But would it be better and logical first for me to tour, test, get heaps of feedback, rewrite, tour, test...and when people come up to me and say "Hey I like such-and-such" to a lot of my that time make a sale-able CD?

However, my preference is to fund my own expeditions - because that's real.

The Arts Grant Board logic has resulted in CD's that rattle around in the boots of many of our local artists - and I don't rotate those CD's on my program. And I am amazed how many other community radio jockeys pander to the trade in human want-to-be's.

This "want-to-be", narcissistic mentality is driven by the MTV's the-MySpaces-for-no-reason, the gaming world - all for mindless profit - a world we propagate unless we take snipper to it.

Crikey! if I see another famous actor balance on the new Wii thingy-whats-it I think I'll vomit. If you want to balance, if you want to exercise or play tennis PLAY TENNIS on a proper court...

I moved the 'live performance' out of the Radio into a local pub where we hold "Open Song Nights", not "open mic night", with the thinking "showcase your song, let's give you feed back". How many of the hundreds of singer/songwriters here in Perth do you think have bothered to take up the opportunity to get some feed back? None since inception.
That tells me something...and it confirms the mentality to a degree.

Anyway, I'm rambling again...

Thanks for posting another great blog Craig...if ya wanna post littler ones from time-to-time just to help us addicts with the withdrawal, it would be welcome.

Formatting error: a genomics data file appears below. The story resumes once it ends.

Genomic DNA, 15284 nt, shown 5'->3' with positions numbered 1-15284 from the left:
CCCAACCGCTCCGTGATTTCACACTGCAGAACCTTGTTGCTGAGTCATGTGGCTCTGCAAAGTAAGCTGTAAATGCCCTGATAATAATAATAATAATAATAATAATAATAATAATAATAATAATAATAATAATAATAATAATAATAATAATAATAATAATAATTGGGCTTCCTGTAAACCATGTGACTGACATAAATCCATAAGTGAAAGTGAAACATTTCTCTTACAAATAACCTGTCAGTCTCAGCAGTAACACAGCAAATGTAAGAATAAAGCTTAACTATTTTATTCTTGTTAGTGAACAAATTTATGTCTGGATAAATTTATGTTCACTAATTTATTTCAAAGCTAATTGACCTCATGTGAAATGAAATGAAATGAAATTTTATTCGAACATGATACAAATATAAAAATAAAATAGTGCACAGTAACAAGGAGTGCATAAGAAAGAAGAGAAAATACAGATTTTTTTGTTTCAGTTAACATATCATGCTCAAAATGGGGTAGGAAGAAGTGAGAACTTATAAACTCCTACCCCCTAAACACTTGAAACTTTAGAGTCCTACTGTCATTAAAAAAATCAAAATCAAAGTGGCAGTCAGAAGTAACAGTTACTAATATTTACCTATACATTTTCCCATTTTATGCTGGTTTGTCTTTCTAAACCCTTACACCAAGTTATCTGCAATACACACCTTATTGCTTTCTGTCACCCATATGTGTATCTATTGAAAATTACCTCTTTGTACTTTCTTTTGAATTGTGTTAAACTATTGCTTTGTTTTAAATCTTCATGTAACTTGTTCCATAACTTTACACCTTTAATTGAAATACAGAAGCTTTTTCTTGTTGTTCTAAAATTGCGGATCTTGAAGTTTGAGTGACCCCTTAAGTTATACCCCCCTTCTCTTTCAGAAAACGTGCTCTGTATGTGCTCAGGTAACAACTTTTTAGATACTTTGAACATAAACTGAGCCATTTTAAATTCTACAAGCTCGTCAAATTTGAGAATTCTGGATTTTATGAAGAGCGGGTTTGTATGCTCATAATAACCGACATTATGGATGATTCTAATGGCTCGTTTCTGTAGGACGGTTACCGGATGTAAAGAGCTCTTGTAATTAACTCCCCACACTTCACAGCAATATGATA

chromehead said...

Thanks Steve, and thanks for these enlightening comments, Makk, well put. It all starts with a "personal stand" against these trends. No change is possible until enough people want to do something about it. Check this out from Bob Lefsetz :

"When was the last time you heard a song that was irresistible? THAT MEANT SOMETHING! I'm not talking about the little doggie in the window, or the bitches and ho's anthem that cracks you up. There used to be a culture around music,just like there's a culture around the iPhone. If you wanted to know what was going on, you bought a record. The acts were hipper than you. Not tools of the corporation, but independent thinkers. We were DRAWN TO THEM!... We don't have a theft problem. We've got a MUSIC problem. This business...used to be run by renegades, now it's controlled by major corporations, only interested in the bottom line... A great record can change your mood, can literally keep you
from committing suicide. Don't tell me it's the same as it always was. It was different in the
sixties and seventies. Sure, we wanted to go to the gig to hang out, but we NEEDED to hear the music. We NEEDED to be closer to the geniuses who made it."